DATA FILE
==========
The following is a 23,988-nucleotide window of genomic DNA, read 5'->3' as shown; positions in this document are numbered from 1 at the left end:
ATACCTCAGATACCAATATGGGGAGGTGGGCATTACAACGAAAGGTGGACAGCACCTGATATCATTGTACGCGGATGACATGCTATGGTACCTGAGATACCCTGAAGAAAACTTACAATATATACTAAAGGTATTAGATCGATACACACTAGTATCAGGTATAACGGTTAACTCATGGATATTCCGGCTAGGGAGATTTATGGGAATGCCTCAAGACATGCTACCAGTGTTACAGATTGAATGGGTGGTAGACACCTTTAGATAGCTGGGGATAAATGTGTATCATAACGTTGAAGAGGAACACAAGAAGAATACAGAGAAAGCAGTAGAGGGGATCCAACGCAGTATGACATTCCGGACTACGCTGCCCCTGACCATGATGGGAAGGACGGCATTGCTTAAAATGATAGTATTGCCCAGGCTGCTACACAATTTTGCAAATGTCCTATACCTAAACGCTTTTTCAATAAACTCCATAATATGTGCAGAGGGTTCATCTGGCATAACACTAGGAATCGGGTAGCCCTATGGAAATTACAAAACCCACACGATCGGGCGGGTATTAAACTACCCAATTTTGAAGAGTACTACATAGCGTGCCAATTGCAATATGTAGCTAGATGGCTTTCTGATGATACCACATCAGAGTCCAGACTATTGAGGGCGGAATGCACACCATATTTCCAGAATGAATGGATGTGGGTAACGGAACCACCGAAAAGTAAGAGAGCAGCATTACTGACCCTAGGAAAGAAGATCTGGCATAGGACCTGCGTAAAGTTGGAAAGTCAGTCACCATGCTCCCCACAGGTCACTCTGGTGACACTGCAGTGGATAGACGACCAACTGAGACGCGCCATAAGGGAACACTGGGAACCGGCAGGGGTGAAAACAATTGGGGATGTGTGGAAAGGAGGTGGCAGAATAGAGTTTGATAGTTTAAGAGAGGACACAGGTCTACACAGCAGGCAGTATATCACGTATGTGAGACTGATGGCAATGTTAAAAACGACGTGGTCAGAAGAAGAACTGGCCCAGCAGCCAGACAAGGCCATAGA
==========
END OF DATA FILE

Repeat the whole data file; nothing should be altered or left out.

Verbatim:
The following is a 23,988-nucleotide window of genomic DNA, read 5'->3' as shown; positions in this document are numbered from 1 at the left end:
ATACCTCAGATACCAATATGGGGAGGTGGGCATTACAACGAAAGGTGGACAGCACCTGATATCATTGTACGCGGATGACATGCTATGGTACCTGAGATACCCTGAAGAAAACTTACAATATATACTAAAGGTATTAGATCGATACACACTAGTATCAGGTATAACGGTTAACTCATGGATATTCCGGCTAGGGAGATTTATGGGAATGCCTCAAGACATGCTACCAGTGTTACAGATTGAATGGGTGGTAGACACCTTTAGATAGCTGGGGATAAATGTGTATCATAACGTTGAAGAGGAACACAAGAAGAATACAGAGAAAGCAGTAGAGGGGATCCAACGCAGTATGACATTCCGGACTACGCTGCCCCTGACCATGATGGGAAGGACGGCATTGCTTAAAATGATAGTATTGCCCAGGCTGCTACACAATTTTGCAAATGTCCTATACCTAAACGCTTTTTCAATAAACTCCATAATATGTGCAGAGGGTTCATCTGGCATAACACTAGGAATCGGGTAGCCCTATGGAAATTACAAAACCCACACGATCGGGCGGGTATTAAACTACCCAATTTTGAAGAGTACTACATAGCGTGCCAATTGCAATATGTAGCTAGATGGCTTTCTGATGATACCACATCAGAGTCCAGACTATTGAGGGCGGAATGCACACCATATTTCCAGAATGAATGGATGTGGGTAACGGAACCACCGAAAAGTAAGAGAGCAGCATTACTGACCCTAGGAAAGAAGATCTGGCATAGGACCTGCGTAAAGTTGGAAAGTCAGTCACCATGCTCCCCACAGGTCACTCTGGTGACACTGCAGTGGATAGACGACCAACTGAGACGCGCCATAAGGGAACACTGGGAACCGGCAGGGGTGAAAACAATTGGGGATGTGTGGAAAGGAGGTGGCAGAATAGAGTTTGATAGTTTAAGAGAGGACACAGGTCTACACAGCAGGCAGTATATCACGTATGTGAGACTGATGGCAATGTTAAAAACGACGTGGTCAGAAGAAGAACTGGCCCAGCAGCCAGACAAGGCCATAGA